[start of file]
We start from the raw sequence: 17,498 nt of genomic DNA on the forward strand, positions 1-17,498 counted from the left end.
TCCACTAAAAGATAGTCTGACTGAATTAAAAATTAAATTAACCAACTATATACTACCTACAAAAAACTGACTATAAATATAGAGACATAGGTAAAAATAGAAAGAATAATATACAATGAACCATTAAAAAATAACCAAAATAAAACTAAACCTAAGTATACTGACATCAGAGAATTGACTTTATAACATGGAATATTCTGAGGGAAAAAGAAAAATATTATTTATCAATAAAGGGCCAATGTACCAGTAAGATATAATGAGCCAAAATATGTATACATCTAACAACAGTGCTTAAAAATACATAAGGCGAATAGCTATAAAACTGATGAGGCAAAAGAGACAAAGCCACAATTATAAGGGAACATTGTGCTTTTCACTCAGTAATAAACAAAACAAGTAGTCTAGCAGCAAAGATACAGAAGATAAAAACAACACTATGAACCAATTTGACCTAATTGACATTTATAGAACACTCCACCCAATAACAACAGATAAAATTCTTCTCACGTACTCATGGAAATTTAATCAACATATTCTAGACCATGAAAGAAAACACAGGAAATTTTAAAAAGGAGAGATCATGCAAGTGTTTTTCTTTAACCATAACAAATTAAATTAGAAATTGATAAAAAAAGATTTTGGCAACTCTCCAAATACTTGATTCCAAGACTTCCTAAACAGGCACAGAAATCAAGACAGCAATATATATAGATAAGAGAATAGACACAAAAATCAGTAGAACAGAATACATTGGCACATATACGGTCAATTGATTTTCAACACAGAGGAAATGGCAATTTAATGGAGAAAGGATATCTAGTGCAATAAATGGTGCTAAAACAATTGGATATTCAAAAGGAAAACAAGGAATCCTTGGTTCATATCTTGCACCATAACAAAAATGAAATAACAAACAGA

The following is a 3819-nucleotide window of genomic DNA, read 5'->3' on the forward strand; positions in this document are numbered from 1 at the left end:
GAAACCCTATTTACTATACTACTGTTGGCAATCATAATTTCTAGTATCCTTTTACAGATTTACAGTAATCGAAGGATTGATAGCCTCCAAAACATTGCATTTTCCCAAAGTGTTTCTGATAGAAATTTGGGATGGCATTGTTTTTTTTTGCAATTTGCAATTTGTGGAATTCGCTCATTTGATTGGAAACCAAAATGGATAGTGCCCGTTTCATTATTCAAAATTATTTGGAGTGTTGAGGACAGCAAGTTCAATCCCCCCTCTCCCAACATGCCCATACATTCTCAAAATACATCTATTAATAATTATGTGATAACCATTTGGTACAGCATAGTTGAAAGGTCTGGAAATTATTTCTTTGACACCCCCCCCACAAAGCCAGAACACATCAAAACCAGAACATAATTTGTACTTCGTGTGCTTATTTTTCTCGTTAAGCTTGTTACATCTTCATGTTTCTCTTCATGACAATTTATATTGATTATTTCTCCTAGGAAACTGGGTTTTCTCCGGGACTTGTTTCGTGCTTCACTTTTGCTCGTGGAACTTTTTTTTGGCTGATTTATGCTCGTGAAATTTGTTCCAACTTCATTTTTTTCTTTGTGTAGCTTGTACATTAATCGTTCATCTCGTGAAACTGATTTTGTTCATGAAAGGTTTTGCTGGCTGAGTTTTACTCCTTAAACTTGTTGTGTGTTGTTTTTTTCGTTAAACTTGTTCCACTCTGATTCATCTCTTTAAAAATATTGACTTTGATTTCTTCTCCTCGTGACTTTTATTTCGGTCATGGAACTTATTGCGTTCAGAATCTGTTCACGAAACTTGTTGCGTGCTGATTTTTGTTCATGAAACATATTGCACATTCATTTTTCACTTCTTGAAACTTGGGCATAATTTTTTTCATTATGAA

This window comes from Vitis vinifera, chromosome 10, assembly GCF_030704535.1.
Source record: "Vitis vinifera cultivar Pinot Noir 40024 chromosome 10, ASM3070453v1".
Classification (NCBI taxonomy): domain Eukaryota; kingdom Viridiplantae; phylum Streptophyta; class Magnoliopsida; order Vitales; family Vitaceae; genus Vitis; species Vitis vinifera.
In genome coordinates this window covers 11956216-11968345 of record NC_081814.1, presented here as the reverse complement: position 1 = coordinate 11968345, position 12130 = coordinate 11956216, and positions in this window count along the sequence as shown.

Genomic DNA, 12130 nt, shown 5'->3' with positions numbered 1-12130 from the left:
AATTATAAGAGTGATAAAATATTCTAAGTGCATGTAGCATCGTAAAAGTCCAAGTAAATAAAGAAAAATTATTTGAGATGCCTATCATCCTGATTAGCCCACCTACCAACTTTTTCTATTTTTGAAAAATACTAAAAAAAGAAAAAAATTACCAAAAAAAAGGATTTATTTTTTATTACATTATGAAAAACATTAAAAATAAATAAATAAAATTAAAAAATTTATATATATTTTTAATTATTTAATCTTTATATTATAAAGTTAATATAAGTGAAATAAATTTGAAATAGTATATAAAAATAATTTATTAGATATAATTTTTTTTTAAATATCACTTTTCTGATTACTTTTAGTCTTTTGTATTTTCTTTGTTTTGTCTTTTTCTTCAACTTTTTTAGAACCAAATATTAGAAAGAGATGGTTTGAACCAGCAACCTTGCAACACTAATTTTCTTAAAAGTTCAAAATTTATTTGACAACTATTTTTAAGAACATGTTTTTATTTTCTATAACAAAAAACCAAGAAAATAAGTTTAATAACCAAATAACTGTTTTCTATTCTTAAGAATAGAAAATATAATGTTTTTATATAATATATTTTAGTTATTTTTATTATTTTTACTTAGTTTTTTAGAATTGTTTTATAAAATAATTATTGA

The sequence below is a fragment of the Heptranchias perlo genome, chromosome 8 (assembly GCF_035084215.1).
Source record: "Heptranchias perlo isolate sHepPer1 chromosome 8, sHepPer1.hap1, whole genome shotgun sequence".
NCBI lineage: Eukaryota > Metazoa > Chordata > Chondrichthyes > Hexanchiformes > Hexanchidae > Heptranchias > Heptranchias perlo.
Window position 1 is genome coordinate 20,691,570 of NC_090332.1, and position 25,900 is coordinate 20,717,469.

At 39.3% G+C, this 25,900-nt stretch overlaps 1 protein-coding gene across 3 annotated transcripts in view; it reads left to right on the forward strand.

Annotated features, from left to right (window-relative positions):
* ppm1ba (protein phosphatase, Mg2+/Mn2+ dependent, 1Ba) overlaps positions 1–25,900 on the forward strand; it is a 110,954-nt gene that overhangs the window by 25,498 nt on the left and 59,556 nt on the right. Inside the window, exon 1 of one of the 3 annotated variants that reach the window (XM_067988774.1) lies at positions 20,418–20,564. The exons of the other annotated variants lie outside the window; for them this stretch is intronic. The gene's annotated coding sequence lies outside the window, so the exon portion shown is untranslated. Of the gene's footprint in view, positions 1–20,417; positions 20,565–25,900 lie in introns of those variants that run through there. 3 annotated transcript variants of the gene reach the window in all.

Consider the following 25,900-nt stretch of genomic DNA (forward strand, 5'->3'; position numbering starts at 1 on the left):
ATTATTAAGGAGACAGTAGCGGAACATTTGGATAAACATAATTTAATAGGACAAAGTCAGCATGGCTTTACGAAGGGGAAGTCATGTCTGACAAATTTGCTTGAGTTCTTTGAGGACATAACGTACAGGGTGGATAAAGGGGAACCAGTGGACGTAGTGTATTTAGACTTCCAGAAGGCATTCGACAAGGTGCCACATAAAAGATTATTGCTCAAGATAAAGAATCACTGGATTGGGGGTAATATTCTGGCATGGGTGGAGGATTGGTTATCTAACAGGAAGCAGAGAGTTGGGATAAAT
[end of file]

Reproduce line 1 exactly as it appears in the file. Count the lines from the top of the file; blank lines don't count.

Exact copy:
We start from the raw sequence: 17,498 nt of genomic DNA on the forward strand, positions 1-17,498 counted from the left end.